What If We Designed a Building the Same Way as an iPhone?
The most promising technologies of today (and especially tomorrow) are those that live with us and adapt to our needs. Smart phones are one of the most compelling example of this. Every connection, daily need, and data point is now at our fingertips.
So — if we can evolve this far beyond the rotary dial phone of 50 years ago — why can’t buildings adapt to their users instead of the other way around?
New examples of technology in buildings and construction are everywhere these days. The vast majority are point solutions — looking to automate small slices of our home life or digitize and streamline aspects of the building process. These are necessary and valuable tasks, but they don’t solve the issue of improving the building user interface.
Furthermore, they are not adequately addressing the larger set of economic and social pressures facing the building industry today. Technologizing the built environment is imperative in order to meet growing housing demands at affordable cost. How can we meet this challenge in a revolutionary way as opposed to the incremental approach the industry is taking?
One concept that has gained recent traction in both the media and throughout the building world is the idea of developing a building using similar methods to an iPhone.
A provocative idea — but is it feasible? I, for one, believe it is absolutely within our grasp.
To understand how we would approach this, let’s first ask: what makes the iPhone product so user friendly?
Firstly, there is a huge opportunity for customization. iPhone apps provide unlimited ability to personalize the device to a user’s needs. Further, an iPhone’s value doesn’t end with the device itself. There is a large investment in developing compatible, interoperable hardware and software, with deep attention to the interface and user experience. Lastly, the device hardware is designed and engineered in such a way to be mass produced, available to anyone with the interest and means to procure one. Its cost gets lower as demand increases.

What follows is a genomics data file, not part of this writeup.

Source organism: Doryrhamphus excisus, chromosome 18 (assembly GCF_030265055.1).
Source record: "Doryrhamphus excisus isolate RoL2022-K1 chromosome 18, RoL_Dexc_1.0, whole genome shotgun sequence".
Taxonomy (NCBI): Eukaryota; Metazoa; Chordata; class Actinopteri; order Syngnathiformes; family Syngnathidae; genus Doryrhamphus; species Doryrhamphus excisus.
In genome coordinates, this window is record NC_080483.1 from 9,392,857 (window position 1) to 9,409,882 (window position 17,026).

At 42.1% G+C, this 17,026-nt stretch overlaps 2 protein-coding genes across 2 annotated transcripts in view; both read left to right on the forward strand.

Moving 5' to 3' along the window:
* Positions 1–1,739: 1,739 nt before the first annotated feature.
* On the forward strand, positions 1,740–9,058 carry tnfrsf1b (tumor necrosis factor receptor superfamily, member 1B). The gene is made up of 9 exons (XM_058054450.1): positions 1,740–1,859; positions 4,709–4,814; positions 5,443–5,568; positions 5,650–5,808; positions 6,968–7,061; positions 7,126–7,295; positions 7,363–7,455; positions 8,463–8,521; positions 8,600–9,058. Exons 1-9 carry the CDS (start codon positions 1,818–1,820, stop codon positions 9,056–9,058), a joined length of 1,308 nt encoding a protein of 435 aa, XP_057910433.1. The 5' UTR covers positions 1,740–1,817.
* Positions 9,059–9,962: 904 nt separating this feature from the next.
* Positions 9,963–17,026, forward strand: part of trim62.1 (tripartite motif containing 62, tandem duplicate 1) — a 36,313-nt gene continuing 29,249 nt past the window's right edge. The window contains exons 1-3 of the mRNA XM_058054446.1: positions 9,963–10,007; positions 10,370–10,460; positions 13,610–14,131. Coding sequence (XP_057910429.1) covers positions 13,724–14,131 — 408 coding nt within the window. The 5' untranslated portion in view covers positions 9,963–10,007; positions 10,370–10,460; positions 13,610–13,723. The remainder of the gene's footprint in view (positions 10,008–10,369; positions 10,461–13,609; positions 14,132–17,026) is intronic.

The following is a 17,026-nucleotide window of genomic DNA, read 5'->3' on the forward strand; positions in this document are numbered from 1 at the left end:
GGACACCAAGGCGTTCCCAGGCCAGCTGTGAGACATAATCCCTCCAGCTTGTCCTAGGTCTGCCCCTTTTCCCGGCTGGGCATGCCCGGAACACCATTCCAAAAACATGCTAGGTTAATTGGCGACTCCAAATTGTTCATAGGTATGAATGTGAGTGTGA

Traditional buildings lack many of these features. They are essentially uniquely designed static objects. Any updates are custom to that building and require a heavy investment of time and resources. User experience is often an afterthought. Decisions on design and engineering are most often driven by first cost, construction time in the field and regulatory constraints.
Building systems for instance, such as electrical and mechanical systems, are developed with the goal of meeting the minimal standards of building codes, rather than aiming to improve the interface and experience of building managers or occupants.
Lastly, large-scale buildings are almost exclusively one-off prototypes. Rather than thinking of them as repeatable, manufacture-able products, they are designed to pre-determined specifications of developers and the nuances of specific project sites, constructed one piece at a time onsite.
This is quite a delta between a building and an iPhone, to say the least. In order to bridge this gap, we need to shift our mindset to rethink everything about how we design, engineer, and assemble buildings.